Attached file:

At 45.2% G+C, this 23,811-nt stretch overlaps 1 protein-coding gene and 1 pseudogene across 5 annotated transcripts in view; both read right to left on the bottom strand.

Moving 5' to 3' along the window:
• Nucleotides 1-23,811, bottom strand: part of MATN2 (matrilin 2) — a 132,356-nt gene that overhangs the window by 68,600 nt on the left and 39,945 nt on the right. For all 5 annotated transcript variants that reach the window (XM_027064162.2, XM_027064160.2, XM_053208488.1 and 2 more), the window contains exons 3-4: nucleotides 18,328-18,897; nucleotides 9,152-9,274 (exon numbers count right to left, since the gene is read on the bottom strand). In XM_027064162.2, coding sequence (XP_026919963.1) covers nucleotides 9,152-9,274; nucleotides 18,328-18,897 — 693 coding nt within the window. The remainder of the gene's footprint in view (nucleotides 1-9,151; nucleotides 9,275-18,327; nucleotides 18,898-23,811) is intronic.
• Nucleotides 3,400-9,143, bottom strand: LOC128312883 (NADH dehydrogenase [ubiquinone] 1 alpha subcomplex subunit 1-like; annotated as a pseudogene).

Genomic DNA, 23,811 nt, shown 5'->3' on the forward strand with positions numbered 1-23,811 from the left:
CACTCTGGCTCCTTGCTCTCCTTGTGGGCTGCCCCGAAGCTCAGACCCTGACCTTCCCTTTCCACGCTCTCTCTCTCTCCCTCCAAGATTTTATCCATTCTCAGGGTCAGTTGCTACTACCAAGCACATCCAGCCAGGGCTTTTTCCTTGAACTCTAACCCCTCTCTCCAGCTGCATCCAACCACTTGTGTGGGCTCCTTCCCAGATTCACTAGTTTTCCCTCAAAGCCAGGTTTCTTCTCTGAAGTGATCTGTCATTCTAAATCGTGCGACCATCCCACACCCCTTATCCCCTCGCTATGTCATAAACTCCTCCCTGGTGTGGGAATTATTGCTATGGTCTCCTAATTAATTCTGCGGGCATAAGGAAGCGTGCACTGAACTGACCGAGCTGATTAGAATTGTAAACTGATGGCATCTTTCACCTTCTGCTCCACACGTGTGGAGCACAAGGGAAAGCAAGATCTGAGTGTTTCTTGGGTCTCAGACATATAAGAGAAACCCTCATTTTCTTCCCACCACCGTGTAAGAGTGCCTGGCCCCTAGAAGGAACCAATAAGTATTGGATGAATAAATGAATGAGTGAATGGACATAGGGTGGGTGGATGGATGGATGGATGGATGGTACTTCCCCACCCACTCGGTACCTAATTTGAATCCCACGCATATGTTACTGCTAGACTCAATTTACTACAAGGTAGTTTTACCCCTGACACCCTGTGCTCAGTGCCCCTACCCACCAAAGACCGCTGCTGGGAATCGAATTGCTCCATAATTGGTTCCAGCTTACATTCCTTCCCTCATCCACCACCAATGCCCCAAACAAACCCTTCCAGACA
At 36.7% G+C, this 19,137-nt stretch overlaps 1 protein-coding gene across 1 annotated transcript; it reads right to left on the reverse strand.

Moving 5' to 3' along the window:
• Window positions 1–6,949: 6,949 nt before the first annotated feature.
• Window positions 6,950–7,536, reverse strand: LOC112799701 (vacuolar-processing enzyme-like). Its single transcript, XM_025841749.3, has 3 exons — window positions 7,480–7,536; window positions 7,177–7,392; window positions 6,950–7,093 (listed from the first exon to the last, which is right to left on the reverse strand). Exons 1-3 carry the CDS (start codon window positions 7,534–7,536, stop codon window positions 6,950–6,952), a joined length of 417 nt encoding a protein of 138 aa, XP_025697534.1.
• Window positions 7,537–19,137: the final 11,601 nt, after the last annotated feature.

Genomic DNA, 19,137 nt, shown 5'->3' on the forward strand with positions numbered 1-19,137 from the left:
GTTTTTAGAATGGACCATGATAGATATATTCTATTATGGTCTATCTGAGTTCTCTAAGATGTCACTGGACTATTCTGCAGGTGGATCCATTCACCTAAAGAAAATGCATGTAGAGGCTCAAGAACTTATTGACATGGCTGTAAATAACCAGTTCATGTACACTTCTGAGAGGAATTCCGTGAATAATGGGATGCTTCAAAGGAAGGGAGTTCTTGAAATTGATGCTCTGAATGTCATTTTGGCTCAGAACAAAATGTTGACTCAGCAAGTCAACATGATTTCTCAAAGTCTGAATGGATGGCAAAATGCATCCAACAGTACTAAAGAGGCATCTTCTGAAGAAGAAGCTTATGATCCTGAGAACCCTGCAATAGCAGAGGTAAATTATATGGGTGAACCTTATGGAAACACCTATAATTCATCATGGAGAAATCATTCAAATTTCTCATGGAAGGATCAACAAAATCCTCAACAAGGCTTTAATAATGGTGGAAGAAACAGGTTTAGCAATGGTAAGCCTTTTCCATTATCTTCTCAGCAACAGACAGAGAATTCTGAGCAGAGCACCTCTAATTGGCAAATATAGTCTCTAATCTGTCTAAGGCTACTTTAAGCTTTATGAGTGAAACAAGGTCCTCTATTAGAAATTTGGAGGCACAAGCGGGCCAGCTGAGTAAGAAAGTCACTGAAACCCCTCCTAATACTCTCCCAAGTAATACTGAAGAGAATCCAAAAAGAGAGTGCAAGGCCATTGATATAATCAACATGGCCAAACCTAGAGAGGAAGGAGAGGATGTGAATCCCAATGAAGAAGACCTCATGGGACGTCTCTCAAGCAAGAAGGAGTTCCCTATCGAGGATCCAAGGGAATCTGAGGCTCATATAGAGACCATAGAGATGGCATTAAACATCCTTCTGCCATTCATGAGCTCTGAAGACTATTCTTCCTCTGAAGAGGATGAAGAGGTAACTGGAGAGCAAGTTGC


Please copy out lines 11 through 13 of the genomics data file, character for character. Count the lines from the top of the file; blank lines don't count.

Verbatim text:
• Window positions 7,537–19,137: the final 11,601 nt, after the last annotated feature.

Genomic DNA, 19,137 nt, shown 5'->3' on the forward strand with positions numbered 1-19,137 from the left:
GTTTTTAGAATGGACCATGATAGATATATTCTATTATGGTCTATCTGAGTTCTCTAAGATGTCACTGGACTATTCTGCAGGTGGATCCATTCACCTAAAGAAAATGCATGTAGAGGCTCAAGAACTTATTGACATGGCTGTAAATAACCAGTTCATGTACACTTCTGAGAGGAATTCCGTGAATAATGGGATGCTTCAAAGGAAGGGAGTTCTTGAAATTGATGCTCTGAATGTCATTTTGGCTCAGAACAAAATGTTGACTCAGCAAGTCAACATGATTTCTCAAAGTCTGAATGGATGGCAAAATGCATCCAACAGTACTAAAGAGGCATCTTCTGAAGAAGAAGCTTATGATCCTGAGAACCCTGCAATAGCAGAGGTAAATTATATGGGTGAACCTTATGGAAACACCTATAATTCATCATGGAGAAATCATTCAAATTTCTCATGGAAGGATCAACAAAATCCTCAACAAGGCTTTAATAATGGTGGAAGAAACAGGTTTAGCAATGGTAAGCCTTTTCCATTATCTTCTCAGCAACAGACAGAGAATTCTGAGCAGAGCACCTCTAATTGGCAAATATAGTCTCTAATCTGTCTAAGGCTACTTTAAGCTTTATGAGTGAAACAAGGTCCTCTATTAGAAATTTGGAGGCACAAGCGGGCCAGCTGAGTAAGAAAGTCACTGAAACCCCTCCTAATACTCTCCCAAGTAATACTGAAGAGAATCCAAAAAGAGAGTGCAAGGCCATTGATATAATCAACATGGCCAAACCTAGAGAGGAAGGAGAGGATGTGAATCCCAATGAAGAAGACCTCATGGGACGTCTCTCAAGCAAGAAGGAGTTCCCTATCGAGGATCCAAGGGAATCTGAGGCTCATATAGAGACCATAGAGATGGCATTAAACATCCTTCTGCCATTCATGAGCTCTGAAGACTATTCTTCCTCTGAAGAGGATGAAGAGGTAACTGGAGAGCAAGTTGC